Does Saying No To Lens Coating Save Money?

When you get a new pair of eyeglasses, you have a lot of decisions to make. You'll need to choose a frame, and pick a type of lens that suits you, like one that darkens when you go into bright light. However, one of the questions that often leaves patients stumped is the notion of lens coatings. If you've ever said no to having your lenses coated to prevent UV radiation, blue light, or damage to your glasses themselves, you might be surprised to learn that it could cost you in the long run. Here's why you should think twice before saying no. 

Risk of Damage

One of the most helpful coatings a person can have on their eyeglasses is an anti-scratch coating. This coating is completely clear but acts as a thin layer shield between the outside world and your lenses. When something scratches the surface of your lens, the coating gets scratched instead. It won't protect lenses from endless scratches, but in those rare instances where you drop your glasses or accidentally scrape them with something rough while trying to clean them, you'll be glad you have this coating. It could help to prevent you from needing to buy an all-new pair of lenses.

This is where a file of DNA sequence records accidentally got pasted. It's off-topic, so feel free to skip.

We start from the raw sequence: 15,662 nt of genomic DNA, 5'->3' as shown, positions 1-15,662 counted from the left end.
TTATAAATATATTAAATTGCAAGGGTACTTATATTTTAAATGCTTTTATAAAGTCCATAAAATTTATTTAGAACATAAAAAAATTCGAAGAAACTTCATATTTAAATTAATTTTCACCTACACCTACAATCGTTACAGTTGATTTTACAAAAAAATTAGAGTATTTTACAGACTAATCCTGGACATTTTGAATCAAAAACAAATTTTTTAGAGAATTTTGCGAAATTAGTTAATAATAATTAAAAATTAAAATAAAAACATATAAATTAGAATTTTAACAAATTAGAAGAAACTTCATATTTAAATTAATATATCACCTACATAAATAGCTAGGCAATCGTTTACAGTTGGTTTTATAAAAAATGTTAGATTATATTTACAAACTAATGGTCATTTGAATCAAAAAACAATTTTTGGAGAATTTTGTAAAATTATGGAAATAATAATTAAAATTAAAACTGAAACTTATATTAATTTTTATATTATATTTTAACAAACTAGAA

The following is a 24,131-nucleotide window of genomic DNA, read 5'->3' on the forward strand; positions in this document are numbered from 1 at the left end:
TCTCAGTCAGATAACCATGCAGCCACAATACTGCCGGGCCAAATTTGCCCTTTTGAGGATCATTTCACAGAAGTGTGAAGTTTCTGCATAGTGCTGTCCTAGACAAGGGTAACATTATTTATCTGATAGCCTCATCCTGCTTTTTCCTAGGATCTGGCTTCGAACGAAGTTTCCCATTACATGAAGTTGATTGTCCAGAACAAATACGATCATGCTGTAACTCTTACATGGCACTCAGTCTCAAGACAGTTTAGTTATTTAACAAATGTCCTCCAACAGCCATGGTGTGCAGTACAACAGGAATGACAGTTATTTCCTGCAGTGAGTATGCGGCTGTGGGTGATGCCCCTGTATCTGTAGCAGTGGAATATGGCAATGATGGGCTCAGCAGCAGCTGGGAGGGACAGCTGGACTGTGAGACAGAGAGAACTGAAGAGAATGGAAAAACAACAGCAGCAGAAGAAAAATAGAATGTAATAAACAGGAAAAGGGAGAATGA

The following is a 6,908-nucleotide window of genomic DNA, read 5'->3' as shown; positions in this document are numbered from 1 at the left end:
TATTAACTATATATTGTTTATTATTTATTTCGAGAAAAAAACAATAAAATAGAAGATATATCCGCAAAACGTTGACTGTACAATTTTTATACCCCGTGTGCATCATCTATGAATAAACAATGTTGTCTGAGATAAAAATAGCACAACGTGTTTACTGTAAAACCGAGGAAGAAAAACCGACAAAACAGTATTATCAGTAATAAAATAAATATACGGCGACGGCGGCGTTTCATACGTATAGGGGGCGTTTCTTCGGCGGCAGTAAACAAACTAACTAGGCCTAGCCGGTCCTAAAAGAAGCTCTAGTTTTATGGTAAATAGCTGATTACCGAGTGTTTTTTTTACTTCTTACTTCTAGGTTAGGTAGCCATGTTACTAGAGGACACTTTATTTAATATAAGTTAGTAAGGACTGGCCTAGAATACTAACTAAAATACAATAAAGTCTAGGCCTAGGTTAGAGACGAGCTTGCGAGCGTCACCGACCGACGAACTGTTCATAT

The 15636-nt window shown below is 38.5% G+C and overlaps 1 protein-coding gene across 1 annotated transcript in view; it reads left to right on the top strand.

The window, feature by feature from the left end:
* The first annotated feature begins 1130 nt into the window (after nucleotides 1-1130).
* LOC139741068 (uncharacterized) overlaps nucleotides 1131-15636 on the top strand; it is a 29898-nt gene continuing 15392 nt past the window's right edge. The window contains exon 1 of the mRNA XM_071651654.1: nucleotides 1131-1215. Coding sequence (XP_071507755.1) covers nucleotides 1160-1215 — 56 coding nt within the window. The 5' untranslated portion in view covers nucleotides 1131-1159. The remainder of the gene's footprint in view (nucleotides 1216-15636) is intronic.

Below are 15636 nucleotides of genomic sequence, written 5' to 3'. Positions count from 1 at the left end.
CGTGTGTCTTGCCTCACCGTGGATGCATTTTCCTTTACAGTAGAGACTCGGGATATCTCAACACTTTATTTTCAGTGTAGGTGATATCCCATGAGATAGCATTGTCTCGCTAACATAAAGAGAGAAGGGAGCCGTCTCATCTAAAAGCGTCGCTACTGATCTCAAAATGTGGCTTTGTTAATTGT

Short-Term Vision Costs

Your glasses aren't the only thing that could end up racking up a bill for you without lens coatings. If your eyes are damaged without coatings on your lenses, that could mean needing to come back to the eye doctor more often than you would without them.

Eyeglasses coatings often protect your eyes against UV radiation. UV radiation can, of course, cause skin damage, but it can also literally burn your eyes. It's called an eye sunburn, and it's painful and itchy. While most people recover from this condition just fine, if you develop it, you'll likely want to visit your eye doctor to prevent a secondary infection or to ease your itchiness.

Long-Term Costs

Lastly, you could end up spending a lot more money in the long run and having far more problems with your eyes than someone who gets a blue light filtering coating.

Most people are bombarded with blue light constantly these days, as it's emitted by all computer and phone screens. While blue light tends to only make eyes feel tired in the short-term, in the long run, it's a leading cause for macular degeneration. Unfortunately, macular degeneration is a condition that can lead to partial or complete blindness. Treating a condition like this will not only mean lots of eye doctor visits, but it could rob you of something important to you.

Getting these lens coatings is often covered by vision insurance providers, so you won't necessarily pay anything out of pocket for them at all. But remember that even if you do, you could be protecting your well-being and your wallet in the long run.